Link Copiously

Whenever possible link to related past work or online materials (e.g., Wikipedia). This allows the reader to learn more if they choose. Particularly important when we mention past results so the reader can go back and review them when needed.

We also want to link to Jupyter notebooks and git repos for analyses and code so that people who work on a related project in the future can find and use these assets. Further, important if we ever need to go back and debug past results that appear inconsistent with new results. Also can be useful to link to JIRA epics/tickets or Trello cards related to this work.

Quantify and Compare

At times our results are quantitative and we want to communicate the main numbers to the readers. Our goal is to get a few key numbers to stick in our reader’s head and therefore influence how they think about the topic. In explaining quantitative results, it can be useful to compare against a baseline case. E.g., “data matches increase by a relative 20% from a median of 50% to 60%.” We want that “20%” stuck in their head like a catchy jingle.

Think of Reports as the Team’s Marketing Materials

Reports are how we get our team’s ideas out into the broader org. For many people, it’ll be their main interaction with our team. Go the extra mile and take an extra hour or two to really revise and polish any report. Create snazzy diagrams when appropriate and generate sharp figures and tables. You never know who may one day come across your report.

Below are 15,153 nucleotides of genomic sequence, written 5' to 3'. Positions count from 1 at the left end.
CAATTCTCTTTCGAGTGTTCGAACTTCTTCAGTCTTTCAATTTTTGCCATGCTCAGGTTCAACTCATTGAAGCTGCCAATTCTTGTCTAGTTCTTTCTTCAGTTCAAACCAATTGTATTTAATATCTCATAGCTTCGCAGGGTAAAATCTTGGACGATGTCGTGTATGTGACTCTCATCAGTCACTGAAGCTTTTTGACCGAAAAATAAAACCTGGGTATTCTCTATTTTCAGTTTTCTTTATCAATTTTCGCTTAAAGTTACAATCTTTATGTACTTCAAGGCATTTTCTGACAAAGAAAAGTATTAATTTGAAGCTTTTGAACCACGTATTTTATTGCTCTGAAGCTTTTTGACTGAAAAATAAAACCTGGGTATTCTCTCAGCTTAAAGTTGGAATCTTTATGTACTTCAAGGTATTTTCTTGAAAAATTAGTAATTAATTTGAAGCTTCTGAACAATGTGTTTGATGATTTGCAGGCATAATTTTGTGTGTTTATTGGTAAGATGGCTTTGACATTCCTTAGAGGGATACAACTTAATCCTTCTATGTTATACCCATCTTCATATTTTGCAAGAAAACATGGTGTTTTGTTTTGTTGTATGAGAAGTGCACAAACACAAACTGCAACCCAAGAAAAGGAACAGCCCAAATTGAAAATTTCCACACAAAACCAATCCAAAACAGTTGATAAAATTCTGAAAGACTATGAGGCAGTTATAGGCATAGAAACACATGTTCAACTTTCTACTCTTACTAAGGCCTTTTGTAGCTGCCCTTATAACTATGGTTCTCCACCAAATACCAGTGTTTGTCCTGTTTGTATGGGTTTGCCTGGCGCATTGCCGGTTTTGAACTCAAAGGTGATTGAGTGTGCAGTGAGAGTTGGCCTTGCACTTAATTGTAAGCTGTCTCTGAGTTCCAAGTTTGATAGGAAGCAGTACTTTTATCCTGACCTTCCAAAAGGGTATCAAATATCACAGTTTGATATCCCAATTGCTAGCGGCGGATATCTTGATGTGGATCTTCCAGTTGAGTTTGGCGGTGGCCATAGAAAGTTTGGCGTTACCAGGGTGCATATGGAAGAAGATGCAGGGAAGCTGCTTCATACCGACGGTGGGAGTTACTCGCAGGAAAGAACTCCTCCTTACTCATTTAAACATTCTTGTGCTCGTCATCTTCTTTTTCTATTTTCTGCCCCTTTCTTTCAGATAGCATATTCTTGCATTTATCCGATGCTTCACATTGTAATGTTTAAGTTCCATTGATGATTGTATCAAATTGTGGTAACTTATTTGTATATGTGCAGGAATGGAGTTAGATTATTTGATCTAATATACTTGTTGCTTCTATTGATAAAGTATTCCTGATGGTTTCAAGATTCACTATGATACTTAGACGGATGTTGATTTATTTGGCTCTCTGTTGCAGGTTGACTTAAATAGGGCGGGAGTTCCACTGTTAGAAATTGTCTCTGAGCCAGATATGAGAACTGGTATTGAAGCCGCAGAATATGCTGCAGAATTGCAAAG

Practice, Practice, Practice

Technical writing is a skill and it takes time to develop. Always look for new opportunities to write. (E.g., company blog.) Get feedback and challenge yourself to improve specific parts of your writing in new reports.

Discuss Methods at a High-Level

We want to document how we solved a problem, but many of our readers won’t care much about the details. When there are important details to document, place them in an appendix.

As Much as Possible, Figures Should Stand Alone

We want to label and title figures and tables well enough that they can be understood without the extra context of the report. This allows readers to scan the report and quickly find the results they’re looking for. (You yourself may be such reader when you need to find your past results.) It also allows readers to directly share figures over email and slack, further spreading our work.

Develop Your Own Unique Writing Voice and Style

Higher priority than order would imply, but I’d like to end on this point.

Two people could write very different reports for the same project, and both reports could still be high quality. Some writers like short sentences. Other like to include longer sentences — with more complicated grammar structures — so as to concisely combine together as many points as possible. Use your own voice. You’ll have your own style for generating figures and tables. Don’t worry about copying others’ voice